Upper Limit of Second Family Income Quintile


The upper limit of the second income quintile, in constant dollars. This is the value that separates the bottom 40 percent of the family income distribution from the top 60 percent.


U.S. Census Bureau, Historical Income Tables for Families. The Census Bureau’s estimates are based on data from the Current Population Survey Annual Social and Economic Supplement.

Methodological Notes: 

The Current Population Survey defines a family as a group of two people or more (one of whom is the householder) related by birth, marriage, or adoption and residing together; all such people (including related subfamily members) are considered as members of one family. Beginning with the 1980 Current Population Survey, unrelated subfamilies (referred to in the past as secondary families) are no longer included in the count of families, nor are the members of unrelated subfamilies included in the count of family members.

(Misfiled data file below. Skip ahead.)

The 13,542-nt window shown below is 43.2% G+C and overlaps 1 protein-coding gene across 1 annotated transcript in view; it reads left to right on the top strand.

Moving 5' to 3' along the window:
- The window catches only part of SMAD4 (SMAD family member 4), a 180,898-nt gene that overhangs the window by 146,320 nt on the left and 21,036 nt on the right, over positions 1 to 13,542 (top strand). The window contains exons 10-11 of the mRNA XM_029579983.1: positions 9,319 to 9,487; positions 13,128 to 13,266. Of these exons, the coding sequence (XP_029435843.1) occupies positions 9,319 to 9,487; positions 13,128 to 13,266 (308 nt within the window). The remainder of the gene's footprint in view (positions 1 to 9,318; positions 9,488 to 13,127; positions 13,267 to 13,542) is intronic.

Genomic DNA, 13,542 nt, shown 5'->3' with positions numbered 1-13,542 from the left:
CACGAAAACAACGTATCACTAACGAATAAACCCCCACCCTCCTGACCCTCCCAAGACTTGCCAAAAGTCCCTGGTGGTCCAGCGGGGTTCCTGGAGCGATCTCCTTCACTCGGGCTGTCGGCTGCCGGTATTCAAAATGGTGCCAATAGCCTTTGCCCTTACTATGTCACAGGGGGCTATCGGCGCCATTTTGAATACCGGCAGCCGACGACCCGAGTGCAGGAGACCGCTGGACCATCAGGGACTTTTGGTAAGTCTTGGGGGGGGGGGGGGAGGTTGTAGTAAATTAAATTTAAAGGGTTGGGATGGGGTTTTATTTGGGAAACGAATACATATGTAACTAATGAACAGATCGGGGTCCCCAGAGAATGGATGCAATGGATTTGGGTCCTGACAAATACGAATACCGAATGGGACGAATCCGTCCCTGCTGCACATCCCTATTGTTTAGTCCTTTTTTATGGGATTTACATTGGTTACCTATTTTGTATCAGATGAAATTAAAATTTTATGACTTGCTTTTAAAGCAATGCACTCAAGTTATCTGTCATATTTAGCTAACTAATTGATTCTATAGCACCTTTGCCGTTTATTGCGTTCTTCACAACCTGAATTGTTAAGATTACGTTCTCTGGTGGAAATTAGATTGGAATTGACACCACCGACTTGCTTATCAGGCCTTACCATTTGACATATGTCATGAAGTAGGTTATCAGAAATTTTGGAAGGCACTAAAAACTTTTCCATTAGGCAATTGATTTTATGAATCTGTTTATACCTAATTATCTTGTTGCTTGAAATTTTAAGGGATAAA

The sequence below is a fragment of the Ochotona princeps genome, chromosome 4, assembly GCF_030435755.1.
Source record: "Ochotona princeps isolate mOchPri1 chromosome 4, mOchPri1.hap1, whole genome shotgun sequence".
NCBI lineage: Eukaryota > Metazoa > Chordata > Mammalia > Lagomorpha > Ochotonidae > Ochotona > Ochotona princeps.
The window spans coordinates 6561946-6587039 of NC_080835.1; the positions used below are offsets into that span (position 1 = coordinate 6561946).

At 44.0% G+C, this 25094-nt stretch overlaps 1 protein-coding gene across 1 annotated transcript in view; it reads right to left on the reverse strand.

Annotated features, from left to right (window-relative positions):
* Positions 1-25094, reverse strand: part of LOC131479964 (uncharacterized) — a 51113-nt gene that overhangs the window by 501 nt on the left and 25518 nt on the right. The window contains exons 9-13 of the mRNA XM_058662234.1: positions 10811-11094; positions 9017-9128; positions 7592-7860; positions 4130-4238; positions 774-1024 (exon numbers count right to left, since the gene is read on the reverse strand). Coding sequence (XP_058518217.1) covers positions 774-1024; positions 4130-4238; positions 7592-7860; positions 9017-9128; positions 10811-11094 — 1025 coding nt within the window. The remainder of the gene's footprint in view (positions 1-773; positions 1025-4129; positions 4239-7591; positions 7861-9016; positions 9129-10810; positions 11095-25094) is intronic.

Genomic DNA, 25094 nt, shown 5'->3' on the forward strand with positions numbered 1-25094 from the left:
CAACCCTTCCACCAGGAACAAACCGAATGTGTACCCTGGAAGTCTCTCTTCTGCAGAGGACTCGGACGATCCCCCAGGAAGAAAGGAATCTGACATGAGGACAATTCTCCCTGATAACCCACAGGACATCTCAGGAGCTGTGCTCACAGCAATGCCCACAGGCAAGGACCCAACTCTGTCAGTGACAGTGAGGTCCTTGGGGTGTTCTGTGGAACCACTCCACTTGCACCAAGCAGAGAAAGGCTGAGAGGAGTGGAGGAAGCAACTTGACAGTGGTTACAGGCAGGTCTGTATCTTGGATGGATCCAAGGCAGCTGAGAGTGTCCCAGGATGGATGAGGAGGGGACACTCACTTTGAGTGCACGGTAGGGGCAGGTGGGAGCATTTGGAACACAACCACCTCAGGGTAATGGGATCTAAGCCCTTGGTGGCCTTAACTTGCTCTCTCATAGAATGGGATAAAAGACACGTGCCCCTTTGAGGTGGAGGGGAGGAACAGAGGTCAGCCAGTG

In the Annual Social and Economic Supplement, respondents report income from the previous calendar year, but they report family and household composition as of the date of the survey. The measure of family income used by the Census Bureau is the sum of the income obtained by all family members 15 years old and over. Income refers to the amount of money income received from each of the following sources: earnings; unemployment compensation; workers’ compensation; social security; supplemental security income; public assistance; veterans’ payments; survivor benefits; disability benefits; pension or retirement income; interest; dividends; rents, royalties, and estates and trusts; educational assistance; alimony; child support; financial assistance from outside of the household; and other income. Income is adjusted for inflation using the Consumer Price Index for All Urban Consumers Research Series (CPI-U-RS).

In 2002, there were substantial changes in the racial categories used by the Census Bureau. Time series by race that include data from both racial classifications should be interpreted with care. More details on the changes in racial categories.

Additional methodological information is available from the Census Bureau here and here.